HAVING had months in which to reflect on Edinburgh’s first season under Mike Blair, Hamish Watson has come to a settled verdict on that memorable campaign. The capital club’s openside is confident that considerable progress was made during that 2021-22 season, but by the same token is just as convinced that there is still considerable room for improvement.
Above all, Watson believes his team need to become more clinical if they are to compete consistently with the leading teams in the BKT United Rugby Championship. The adventurous style of play introduced by Blair will remain: its implementation by the players simply needs to be sharper, more ruthless.
“I guess in the end it was kind of annoying the way the season ended,” Watson said at last week’s URC season launch. “I think we always knew that the quarter-final away at the Stormers was going to be a tough game. Although we were in it, and could have won it, we knew that was always going to be a tough match-up.
“Realistically, we probably lost it when we didn’t beat Ulster at home that day and we could have got the home quarter-final. I think that was the big game for us – arguably almost bigger than the quarter-final, because to get the home quarter would have made a big difference.
“We did maybe just fade away a little bit at the end of the season, but as a whole I thought we had a really good season. First season under Mike, it’s never easy coming in and trying to embed the cultures that you want to change and the playing styles that need changing, and I thought he did that really well.
“You saw the balance he had in the team, and the guys he’s brought in since then. I think the squad is in a really good place. We’ve got a few big players coming back from injuries, so I think Edinburgh is in a pretty good place going into the new season.”
Bill Mata is back, Sam Skinner is among the players to have joined, and Magnus Bradbury is among the significant departures. Away from the playing side, the biggest change is at defence coach, where Michael Todd from Queensland has joined to replace Benetton-bound Callum MacRae.
“We lost Kitty – that’s a bit of a change, so we don’t get the continuity there,” Watson added. “But Toddy has come in and he looks really good, and a positive guy: he says similar things to Kitty, the same sorts of principles, so there shouldn’t be too much of a change there.
“And apart from that, nothing really changes for us. I think probably being a bit more clinical. When we look back at last season, I think our attack was really good and up there with most line-breaks in the URC, most tackle-breaks and all the right stuff. But I think the thing we were probably lacking was our conversion rate once we got down in that 22. We didn’t turn many of those line-breaks into points at times and I think we can definitely be a bit more clinical. So that’s definitely something we’re looking at working on in pre-season and hopefully getting better going into the season.”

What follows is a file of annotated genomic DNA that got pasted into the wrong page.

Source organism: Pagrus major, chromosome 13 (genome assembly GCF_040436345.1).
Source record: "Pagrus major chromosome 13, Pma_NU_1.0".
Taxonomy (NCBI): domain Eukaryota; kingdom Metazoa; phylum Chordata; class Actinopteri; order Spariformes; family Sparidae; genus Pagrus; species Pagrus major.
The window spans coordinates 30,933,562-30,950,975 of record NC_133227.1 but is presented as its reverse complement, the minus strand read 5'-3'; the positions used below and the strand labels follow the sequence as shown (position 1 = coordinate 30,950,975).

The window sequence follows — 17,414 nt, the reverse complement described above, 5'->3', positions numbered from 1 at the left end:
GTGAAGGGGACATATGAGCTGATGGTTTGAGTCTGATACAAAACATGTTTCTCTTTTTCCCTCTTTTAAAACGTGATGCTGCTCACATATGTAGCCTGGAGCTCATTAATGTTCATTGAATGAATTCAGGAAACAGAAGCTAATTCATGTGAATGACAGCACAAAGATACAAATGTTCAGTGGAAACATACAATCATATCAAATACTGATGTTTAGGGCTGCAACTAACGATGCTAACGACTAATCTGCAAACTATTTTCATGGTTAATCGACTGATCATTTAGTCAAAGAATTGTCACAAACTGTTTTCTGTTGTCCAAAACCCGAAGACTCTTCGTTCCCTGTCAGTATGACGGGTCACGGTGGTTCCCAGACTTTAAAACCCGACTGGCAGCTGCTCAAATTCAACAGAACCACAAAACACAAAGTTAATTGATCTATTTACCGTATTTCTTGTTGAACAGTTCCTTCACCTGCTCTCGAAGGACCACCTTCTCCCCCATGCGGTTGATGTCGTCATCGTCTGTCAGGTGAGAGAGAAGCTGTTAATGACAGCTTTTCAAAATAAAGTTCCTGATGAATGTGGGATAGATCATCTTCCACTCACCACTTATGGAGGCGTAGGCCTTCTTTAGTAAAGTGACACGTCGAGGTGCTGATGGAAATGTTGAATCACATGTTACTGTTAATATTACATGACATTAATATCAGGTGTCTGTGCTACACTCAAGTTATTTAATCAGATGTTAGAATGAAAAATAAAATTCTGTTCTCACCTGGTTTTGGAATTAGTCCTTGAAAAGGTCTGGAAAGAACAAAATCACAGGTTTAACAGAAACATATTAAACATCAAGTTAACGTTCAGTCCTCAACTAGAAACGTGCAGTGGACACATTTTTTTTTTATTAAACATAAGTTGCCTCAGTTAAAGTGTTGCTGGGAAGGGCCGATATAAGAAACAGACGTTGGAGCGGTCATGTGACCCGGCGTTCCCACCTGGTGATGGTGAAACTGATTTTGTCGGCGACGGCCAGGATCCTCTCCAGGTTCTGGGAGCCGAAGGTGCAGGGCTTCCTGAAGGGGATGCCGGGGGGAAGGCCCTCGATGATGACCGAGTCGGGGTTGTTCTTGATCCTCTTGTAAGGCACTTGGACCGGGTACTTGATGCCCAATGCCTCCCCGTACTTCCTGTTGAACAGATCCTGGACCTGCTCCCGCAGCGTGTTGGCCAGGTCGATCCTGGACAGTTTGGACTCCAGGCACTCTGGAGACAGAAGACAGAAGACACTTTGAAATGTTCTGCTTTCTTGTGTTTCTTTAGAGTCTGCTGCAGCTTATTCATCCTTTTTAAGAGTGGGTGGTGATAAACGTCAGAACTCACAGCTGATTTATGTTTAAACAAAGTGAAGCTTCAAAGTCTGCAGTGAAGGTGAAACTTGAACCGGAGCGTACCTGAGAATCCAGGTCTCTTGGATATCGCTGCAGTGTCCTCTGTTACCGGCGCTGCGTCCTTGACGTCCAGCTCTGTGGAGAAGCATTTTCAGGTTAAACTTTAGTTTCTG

In common with some of the other Edinburgh players who toured with Scotland in the summer, Watson may still have two or three weeks’ strength-and-conditioning work to go through before he plays again. But whoever takes part in Saturday’s opening match against the Dragons – a fixture which, the URC announced yesterday, will go ahead as planned – the team are sure to play in the same style which was so enjoyable to watch last season.
Edinburgh will have lost the element of surprise they enjoyed during that campaign, but that does not worry Watson, who pointed out that knowing what your opponents are going to do and stopping them from doing it are two very different things. “I guess you lose the element of surprise after the first game once you see the way we are playing,” he added. “It’s one thing knowing how we want to play and another thing stopping it.
“We still want to do what we’re doing last season, but we need to be a bit more clinical and need to know when to chuck those offloads and when we’re down there we need to come away with points. Not much really changes for us, and I guess it’s for teams how they learn to deal with that.”
In addition to having a new head coach last season, Edinburgh had a new stand-off – Blair Kinghorn, whose move up from full-back was emblematic of the more assertive, adventurous style adopted by the team. Watson believes his Scotland team-mate adapted really well to the new position, and is confident that Kinghorn can continue to mature in his new position during this campaign.
“I think last season he was amazing. He’s up there with the most exciting 10s in the league. You know that when Blair’s on the ball he can always do something from anywhere, whether that’s his own 22 or the opponents’ 22, and it’s quite nice having a 10 like that. It’s exciting and he can spark something from nothing. He’s going into only his second full year at 10 so you might expect the odd little error, but I think what he’s doing at 10 at the moment for club and country has been really good.
“I’ve never played 10, but I can imagine it’s pretty tough. I don’t think it’s ever going to be easy for someone to change from 15 to 10. I know he played a bit when he was younger, in age-grade stuff, but I think the way he adapted and how quickly he adapted, he did a great job for us.”